With this set-up in place, the Government of the Day - because it is funded by the geneal population of Fiji, becomes answerable to ALL of the people of Fiji. This is where equal citizenship takes its roots - through the governance of the country.
So, in short, Fiji's destiny lies truly in the concept of the three-legged stool: Provincial Advisory Councils which are owned and funded by all of the people of Fiji; the GCC which is owned and funded by the i-Taukei; and the Government of the Day - which is owned and funded equally by all the citizens of Fiji.
Until there is a system of governance where we begin to truly understand each other and acknowledge the diversity we all bring to the same table, Fiji will never be "the way the world should be". We will always have a band-aid covered wound which will fester every now and again, just like the dormant volcanoes which erupt every now and again to remind us of the fury that is buried within.

Oracle of Doom said...

The Oracle, you really are a dope. How is the i'Taukei identity threatened in any way by everyone being treated equally under the law? It is a cultural thing, not a legal thing. It's up to the i'Taukei whether they want to keep their culture alive. No-one is stopping them from protecting their identity. It's about building a modern nation in which every citizen has a stake. The thing about you is that you dress up all this stuff in fancy language. But your attitude is no different from the ignoramuses who got Fiji into this mess in the first place.

SEMI MEO said...

I may have been forgiving should the surname be mine alone.

Again, my humble request as I may not be able to continue contributing in this highly esteemed column out of respect for my other family members, many of them DO NOT share my views at all, indeed have mutual respect for each other.

We all have much respect for the C4.5 team, I know they value their respective family name as I value mine.

Vinaka vakalevu.

SEMI MEO said...

Vinaka V....Meo..December 27, 2012 4:28 PM

Anonymous said...

No worries Semi.
I will cease from writing Vutuki Meo.

The Oracle said...

@ Oracle of Doom ...
You obviously don't cherish your roots and therefore cannot understand the fear that I am talking about. I am not condemning equal citizenship.. I am in fact encouraging it -- at the appropriate level which is in the governance of the country where everyone (i-taukei and other Fijian citizens) will have a say because we are all equal contributors (stakeholders if you prefer) to the financing of that governance. Simple - equal citizenship at the appropriate level.

I am in no way suggesting creating different LEGAL systems - one for the i-Taukei and another for the general population as you appear to infer. Because the judiciary is financed by the people, justice is applied equally to all (including the i-Taukei). Simple - equal citizenship at the appropriate level.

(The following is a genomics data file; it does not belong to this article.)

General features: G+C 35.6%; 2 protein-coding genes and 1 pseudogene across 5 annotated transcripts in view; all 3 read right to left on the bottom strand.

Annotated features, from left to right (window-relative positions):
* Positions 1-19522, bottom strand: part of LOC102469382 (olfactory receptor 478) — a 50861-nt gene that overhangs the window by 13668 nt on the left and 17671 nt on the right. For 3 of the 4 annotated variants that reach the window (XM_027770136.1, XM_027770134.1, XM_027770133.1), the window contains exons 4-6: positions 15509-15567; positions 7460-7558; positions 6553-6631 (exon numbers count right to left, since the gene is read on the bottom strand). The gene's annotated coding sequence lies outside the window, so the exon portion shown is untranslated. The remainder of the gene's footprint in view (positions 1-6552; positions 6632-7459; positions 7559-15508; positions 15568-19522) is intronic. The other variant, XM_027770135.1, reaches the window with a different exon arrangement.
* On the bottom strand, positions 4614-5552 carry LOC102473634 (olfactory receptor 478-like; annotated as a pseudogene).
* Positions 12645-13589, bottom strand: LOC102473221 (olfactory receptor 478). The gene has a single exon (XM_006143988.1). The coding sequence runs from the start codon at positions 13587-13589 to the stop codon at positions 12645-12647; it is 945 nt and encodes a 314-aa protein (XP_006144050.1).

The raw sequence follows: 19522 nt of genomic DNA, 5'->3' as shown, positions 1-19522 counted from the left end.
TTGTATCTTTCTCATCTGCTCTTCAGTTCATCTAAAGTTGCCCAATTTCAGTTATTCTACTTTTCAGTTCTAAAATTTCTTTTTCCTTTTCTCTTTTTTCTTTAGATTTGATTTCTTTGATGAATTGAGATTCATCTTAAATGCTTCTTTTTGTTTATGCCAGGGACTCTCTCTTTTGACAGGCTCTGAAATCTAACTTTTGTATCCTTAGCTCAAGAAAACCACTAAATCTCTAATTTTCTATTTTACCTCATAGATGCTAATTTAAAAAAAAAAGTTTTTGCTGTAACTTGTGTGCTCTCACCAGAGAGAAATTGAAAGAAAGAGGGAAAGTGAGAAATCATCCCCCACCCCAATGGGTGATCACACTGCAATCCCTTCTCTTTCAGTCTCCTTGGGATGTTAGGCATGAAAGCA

Just like you, I am in favour of a modern nation. But, unlike you, I am not deliberately blinkered to the fears of the i-Taukei. They share the same fears millions of other people around the world have - the loss of their own time-honoured traditions and values - their own identity. That, of course is lost on you in your argument that we progress with the times and that the i-Taukei choose whether they wish to keep pace or retain their own culture. Why not look at the other side of the coin - where the i-Taukei would like to participate in the move to a modern state but at a pace where they do not forfeit their own identity?
Or are you so fixated with becoming an equal Fijian you couldn't care less whether or not, as a people, the i-Taukei survive as a distinct people on this Earth?
What constitutes a "modern" nation? And how do you "modernise" without having to trash what some people hold dear to them? A simple suggestion (albeit "dopey" in your assessment)? EQUAL CITIZENSHIP AT THE APROPRIATE LEVEL!!!!

I assume your last sentence refers to the "ignoramuses" pre-Bainimarama and your time? If I'm correct in my assumption then I can only say you and your kind are not helping us get out of the mess you refer to. In fact, you're digging the pit even deeper to accumulate more of the "mess" your ignorance is creating. When you keep digging a pit there is a danger that it will all cave in on you at some point. And that is what I fear is happening here. The draft Constitution is not trying to solve the problem of future coups .. it's simply creating the opportunity for further upheavals.

Anonymous said...

Now we will never know why semi ran away from Fiji, perhaps we are getting so close to finding out the truth. Just excuses from semi yet again.

Anonymous said...

@Oracle of Doom 9:47
The problem with you is you think Fijians want to be called iTaukei.
You think Fijians wanted the GCC dissolved.
etc etc.
All these changes happening to Fijians have been forced upon them by unruly soldiers with guns.

Did Fijians have a say in all this bullshit decisions?

Fijians in general are respectful people who want to give other races a chance.